It's easy to understand why someone would rather spend February in Palermo, the capital of the Italian island of Sicily, than in Stockholm, the capital of Sweden.
Palermo's yearly temperature averages a pleasant 55 degrees, double that of the Scandinavian city. The sun shines for an average of five hours each winter day in the Southern European locale, compared to three in Stockholm.
But weather isn't the only reason why tech company Mentimeter decamped to Palermo from Stockholm for the month of February. Escaping long-established routines for a new environment can lead employees to think more creatively and bond together more intensely as a team, according to Johnny Warstrom, chief executive officer of Mentimeter, an interactive-software developer. "People are more bold, more open," he says.
The annual sojourn to a different city has been a company tradition for four years, and Warstrom acknowledges that holding it has become more challenging as the firm has grown from seven workers to 45. Family obligations now mean that not everyone is able to stay for the retreat's duration.
"The main aim is to keep the small-company mentality as we grow," Warstrom says.
The strategy appears to be paying off. Only one employee has left Mentimeter voluntarily in its five-year history, and the number of customers has been growing 100 percent a year, hitting 30,000 in 2018.
Few companies go to such extraordinary lengths to build team bonds, of course, even though teamwork is an increasingly important part of the corporate environment and thus critical to a company's success. Employees spend more time than ever working in teams. Over two decades, the amount of time spent by managers and workers in collaborative activities ballooned by 50 percent or more, according to data from researchers Rob Cross, Rob Rebele and Adam Grant, which they cited in a 2016 article in Harvard Business Review.
It's essential that these teams are cohesive and highly functional. Only 8 percent of employees say they're fully engaged at work, according to a 2019 survey by the ADP Research Institute. Separately, Gallup has estimated that disengaged workers cost U.S. companies anywhere from $438 billion to $605 billion annually.
However, the ADP research found that 17 percent of employees who work in teams are engaged in their roles. When team members trust their leaders, the percentage of engaged workers jumps to 45 percent. That level of engagement and trust can make a huge difference to a company's bottom line.
"In the last five to 10 years, there has been a whole different philosophy around work," says Christina Zurek, insights and strategy leader at the ITA Group, a West Des Moines, Iowa-based consulting company specializing in employee and customer engagement. "There's heavy collaboration and not as much hierarchical structure."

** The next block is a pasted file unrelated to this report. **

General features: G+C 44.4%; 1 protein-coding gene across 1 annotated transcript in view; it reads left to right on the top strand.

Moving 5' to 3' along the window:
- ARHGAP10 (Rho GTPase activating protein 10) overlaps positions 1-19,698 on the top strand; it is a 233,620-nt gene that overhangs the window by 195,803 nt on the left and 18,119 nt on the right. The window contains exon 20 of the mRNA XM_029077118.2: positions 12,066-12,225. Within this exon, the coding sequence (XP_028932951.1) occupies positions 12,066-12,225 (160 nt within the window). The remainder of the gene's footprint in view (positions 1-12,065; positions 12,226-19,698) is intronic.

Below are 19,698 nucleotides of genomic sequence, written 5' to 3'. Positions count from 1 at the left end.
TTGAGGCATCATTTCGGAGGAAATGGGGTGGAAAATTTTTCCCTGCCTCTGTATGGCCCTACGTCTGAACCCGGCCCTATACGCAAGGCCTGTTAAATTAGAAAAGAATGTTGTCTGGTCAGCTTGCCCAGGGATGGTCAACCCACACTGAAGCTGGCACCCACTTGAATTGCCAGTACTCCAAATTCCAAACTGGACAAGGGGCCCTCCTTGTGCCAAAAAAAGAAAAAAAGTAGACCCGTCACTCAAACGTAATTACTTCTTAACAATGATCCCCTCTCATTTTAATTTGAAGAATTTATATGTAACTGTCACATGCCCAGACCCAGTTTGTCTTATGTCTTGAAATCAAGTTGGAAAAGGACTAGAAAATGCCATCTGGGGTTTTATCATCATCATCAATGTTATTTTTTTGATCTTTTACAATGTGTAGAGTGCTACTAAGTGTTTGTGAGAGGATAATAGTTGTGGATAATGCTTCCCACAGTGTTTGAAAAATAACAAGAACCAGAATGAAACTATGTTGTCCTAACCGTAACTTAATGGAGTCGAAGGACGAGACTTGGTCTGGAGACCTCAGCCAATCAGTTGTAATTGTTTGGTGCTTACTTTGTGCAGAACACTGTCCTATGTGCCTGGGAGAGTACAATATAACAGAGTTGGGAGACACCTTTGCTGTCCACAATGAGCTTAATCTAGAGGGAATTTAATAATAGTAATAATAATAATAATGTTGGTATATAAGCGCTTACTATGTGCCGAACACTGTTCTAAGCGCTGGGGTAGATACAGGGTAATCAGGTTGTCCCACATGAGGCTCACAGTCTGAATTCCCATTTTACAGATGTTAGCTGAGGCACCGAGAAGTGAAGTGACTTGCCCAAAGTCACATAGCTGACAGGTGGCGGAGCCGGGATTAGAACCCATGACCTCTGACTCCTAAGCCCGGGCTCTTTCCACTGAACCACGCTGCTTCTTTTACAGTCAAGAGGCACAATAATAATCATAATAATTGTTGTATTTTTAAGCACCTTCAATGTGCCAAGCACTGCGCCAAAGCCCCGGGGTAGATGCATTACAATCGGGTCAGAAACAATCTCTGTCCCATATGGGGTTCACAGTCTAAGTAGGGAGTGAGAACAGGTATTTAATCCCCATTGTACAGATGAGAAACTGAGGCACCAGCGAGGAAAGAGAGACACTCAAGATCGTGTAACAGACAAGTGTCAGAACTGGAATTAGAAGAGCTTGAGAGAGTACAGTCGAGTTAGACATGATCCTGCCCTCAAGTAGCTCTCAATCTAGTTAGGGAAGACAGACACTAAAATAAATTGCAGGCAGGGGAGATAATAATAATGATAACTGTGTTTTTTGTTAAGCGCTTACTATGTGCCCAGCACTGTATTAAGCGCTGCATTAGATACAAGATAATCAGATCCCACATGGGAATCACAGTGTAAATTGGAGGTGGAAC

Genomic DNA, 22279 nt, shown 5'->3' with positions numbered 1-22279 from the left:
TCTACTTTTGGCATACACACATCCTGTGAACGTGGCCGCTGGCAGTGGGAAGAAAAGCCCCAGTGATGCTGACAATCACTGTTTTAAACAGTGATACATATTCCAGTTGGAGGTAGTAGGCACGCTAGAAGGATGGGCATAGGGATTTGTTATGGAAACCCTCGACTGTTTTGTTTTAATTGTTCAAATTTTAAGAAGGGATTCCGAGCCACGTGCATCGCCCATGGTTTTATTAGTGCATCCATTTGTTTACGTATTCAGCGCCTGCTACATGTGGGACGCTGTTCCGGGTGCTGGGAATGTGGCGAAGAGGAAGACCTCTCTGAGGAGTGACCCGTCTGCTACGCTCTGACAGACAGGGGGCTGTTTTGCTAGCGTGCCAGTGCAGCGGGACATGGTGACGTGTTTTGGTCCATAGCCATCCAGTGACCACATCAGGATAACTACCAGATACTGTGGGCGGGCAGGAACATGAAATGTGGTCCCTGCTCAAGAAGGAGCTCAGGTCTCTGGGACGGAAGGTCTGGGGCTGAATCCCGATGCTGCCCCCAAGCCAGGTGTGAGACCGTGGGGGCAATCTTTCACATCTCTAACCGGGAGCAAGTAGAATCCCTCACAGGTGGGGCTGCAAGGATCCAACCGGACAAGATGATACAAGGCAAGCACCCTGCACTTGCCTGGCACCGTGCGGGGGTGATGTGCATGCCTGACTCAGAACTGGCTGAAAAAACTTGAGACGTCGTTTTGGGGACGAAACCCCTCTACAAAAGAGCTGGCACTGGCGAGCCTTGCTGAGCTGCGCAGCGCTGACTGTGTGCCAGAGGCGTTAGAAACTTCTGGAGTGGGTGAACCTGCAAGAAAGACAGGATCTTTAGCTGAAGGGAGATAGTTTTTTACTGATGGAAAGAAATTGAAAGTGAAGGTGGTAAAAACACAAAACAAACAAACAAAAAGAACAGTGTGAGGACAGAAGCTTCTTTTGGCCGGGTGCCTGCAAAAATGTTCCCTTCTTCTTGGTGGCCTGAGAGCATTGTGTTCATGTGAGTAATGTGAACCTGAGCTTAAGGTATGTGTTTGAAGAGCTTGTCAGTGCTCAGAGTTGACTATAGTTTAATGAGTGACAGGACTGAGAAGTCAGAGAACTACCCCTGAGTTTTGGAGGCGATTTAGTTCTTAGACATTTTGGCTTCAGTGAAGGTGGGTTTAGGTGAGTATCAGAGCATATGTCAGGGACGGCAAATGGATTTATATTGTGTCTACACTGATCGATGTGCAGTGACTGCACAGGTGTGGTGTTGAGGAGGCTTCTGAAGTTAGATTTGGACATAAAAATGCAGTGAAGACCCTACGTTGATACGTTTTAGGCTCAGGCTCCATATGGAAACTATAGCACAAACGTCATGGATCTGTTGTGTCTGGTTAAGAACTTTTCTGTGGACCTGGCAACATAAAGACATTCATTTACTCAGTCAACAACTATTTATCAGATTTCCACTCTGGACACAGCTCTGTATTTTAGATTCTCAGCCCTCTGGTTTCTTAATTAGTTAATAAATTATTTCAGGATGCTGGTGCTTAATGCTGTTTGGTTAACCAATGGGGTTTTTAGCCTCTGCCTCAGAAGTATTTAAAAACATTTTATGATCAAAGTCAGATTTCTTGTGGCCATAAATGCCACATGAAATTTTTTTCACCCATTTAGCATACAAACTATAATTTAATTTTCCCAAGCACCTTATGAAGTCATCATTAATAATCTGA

Zurek adds that the trend toward teamwork is being driven by Millennials' preference to work in groups, along with companies' increasing efforts to create inclusive workplaces. That means organizations have an ever-wider selection of activities and programs designed to help them form bonds between employees, as well as between teams and their leaders.
"There's more variety," she says. "The default used to be a happy hour or a potluck."
Sometimes a dilemma is too complicated to be solved over a couple of drinks or a spread featuring workers' favorite foods. A conflict among six individuals earning $100,000 a year could cost an organization $255,000 when factors such as wasted time and low productivity are accounted for, according to calculations made by the Abringer Institute, a consulting and coaching company in Farmington, Utah. That may not be much to a Fortune 500 company, but it could be crippling to small enterprise.
Before planning for a team-bonding event, leaders first must decide what they're hoping to achieve. A light-hearted jaunt may temporarily relieve tension but won't solve a serious problem. And a substantial portion of the team may not want to attend: Nearly a third of employees said that team building was an office event they secretly dislike, tied with baby showers, according to a survey conducted by Wakefield Research for Citrix Systems Inc. They were second only to costume parties on the list of events that workers would rather skip.
Activities such as scavenger hunts, which got a big boost from the TV show "The Amazing Race," and ax throwing, in a nod to "Game of Thrones," have become popular company outings. They can be useful for rewarding an achievement or simply having some out-of-office entertainment. They also help establish cohesion by creating a shared memory.
But experts caution that these types of activities won't have a lasting, meaningful effect on the workplace. At social functions employees tend to gravitate to those they already know, making it unlikely that colleagues will form new connections.
"They're light and fun, but it's like going to a family wedding—everyone is going to act all nice to one another but still hate each other at the end," says Andy Kraus, executive vice president of operations at Team Builders Plus, a consulting company in Marlton, N.J.
Volunteer projects such as building bicycles or preparing meals in a soup kitchen can help foster workplace ties. That's because they typically require considerable group coordination. Plus, employees get a boost from helping those in need.
Escape rooms can offer a window into how individuals interact with one another as they try to decipher clues that will provide the key to release them from captivity. Kraus suggests that for the exercise to be useful, however, a facilitator should observe the group and then lead participants as they discuss their impressions of the experience.